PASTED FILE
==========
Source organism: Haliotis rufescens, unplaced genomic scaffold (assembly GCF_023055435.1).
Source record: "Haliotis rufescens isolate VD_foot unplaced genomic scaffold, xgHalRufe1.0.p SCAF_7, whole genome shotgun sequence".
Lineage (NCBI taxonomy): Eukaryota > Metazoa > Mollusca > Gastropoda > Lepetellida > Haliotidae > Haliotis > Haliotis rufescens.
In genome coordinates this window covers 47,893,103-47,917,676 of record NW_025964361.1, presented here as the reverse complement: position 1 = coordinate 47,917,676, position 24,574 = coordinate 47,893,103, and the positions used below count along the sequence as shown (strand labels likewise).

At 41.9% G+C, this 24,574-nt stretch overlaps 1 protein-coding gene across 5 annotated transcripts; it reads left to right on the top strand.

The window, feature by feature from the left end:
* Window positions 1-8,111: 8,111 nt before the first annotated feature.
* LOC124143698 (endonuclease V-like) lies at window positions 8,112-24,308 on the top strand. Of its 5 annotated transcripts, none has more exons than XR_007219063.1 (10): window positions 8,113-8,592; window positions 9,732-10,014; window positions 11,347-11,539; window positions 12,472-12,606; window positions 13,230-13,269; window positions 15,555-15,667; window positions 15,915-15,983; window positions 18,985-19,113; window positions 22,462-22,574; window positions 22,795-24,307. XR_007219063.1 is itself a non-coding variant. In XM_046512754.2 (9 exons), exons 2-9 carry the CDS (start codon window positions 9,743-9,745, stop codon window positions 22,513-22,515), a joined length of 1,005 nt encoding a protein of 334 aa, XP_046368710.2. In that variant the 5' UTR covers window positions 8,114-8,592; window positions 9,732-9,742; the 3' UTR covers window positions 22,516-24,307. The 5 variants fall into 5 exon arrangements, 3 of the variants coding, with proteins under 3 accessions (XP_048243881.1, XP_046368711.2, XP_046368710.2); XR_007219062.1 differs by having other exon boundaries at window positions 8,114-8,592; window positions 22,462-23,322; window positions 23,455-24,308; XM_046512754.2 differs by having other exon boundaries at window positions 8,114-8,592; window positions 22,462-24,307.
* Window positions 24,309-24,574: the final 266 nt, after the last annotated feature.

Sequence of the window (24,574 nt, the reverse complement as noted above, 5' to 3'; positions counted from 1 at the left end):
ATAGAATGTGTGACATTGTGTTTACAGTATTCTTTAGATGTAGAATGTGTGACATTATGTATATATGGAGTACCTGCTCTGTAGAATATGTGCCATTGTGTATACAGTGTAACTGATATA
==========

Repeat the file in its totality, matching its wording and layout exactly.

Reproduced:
Source organism: Haliotis rufescens, unplaced genomic scaffold (assembly GCF_023055435.1).
Source record: "Haliotis rufescens isolate VD_foot unplaced genomic scaffold, xgHalRufe1.0.p SCAF_7, whole genome shotgun sequence".
Lineage (NCBI taxonomy): Eukaryota > Metazoa > Mollusca > Gastropoda > Lepetellida > Haliotidae > Haliotis > Haliotis rufescens.
In genome coordinates this window covers 47,893,103-47,917,676 of record NW_025964361.1, presented here as the reverse complement: position 1 = coordinate 47,917,676, position 24,574 = coordinate 47,893,103, and the positions used below count along the sequence as shown (strand labels likewise).

At 41.9% G+C, this 24,574-nt stretch overlaps 1 protein-coding gene across 5 annotated transcripts; it reads left to right on the top strand.

The window, feature by feature from the left end:
* Window positions 1-8,111: 8,111 nt before the first annotated feature.
* LOC124143698 (endonuclease V-like) lies at window positions 8,112-24,308 on the top strand. Of its 5 annotated transcripts, none has more exons than XR_007219063.1 (10): window positions 8,113-8,592; window positions 9,732-10,014; window positions 11,347-11,539; window positions 12,472-12,606; window positions 13,230-13,269; window positions 15,555-15,667; window positions 15,915-15,983; window positions 18,985-19,113; window positions 22,462-22,574; window positions 22,795-24,307. XR_007219063.1 is itself a non-coding variant. In XM_046512754.2 (9 exons), exons 2-9 carry the CDS (start codon window positions 9,743-9,745, stop codon window positions 22,513-22,515), a joined length of 1,005 nt encoding a protein of 334 aa, XP_046368710.2. In that variant the 5' UTR covers window positions 8,114-8,592; window positions 9,732-9,742; the 3' UTR covers window positions 22,516-24,307. The 5 variants fall into 5 exon arrangements, 3 of the variants coding, with proteins under 3 accessions (XP_048243881.1, XP_046368711.2, XP_046368710.2); XR_007219062.1 differs by having other exon boundaries at window positions 8,114-8,592; window positions 22,462-23,322; window positions 23,455-24,308; XM_046512754.2 differs by having other exon boundaries at window positions 8,114-8,592; window positions 22,462-24,307.
* Window positions 24,309-24,574: the final 266 nt, after the last annotated feature.

Sequence of the window (24,574 nt, the reverse complement as noted above, 5' to 3'; positions counted from 1 at the left end):
ATAGAATGTGTGACATTGTGTTTACAGTATTCTTTAGATGTAGAATGTGTGACATTATGTATATATGGAGTACCTGCTCTGTAGAATATGTGCCATTGTGTATACAGTGTAACTGATATA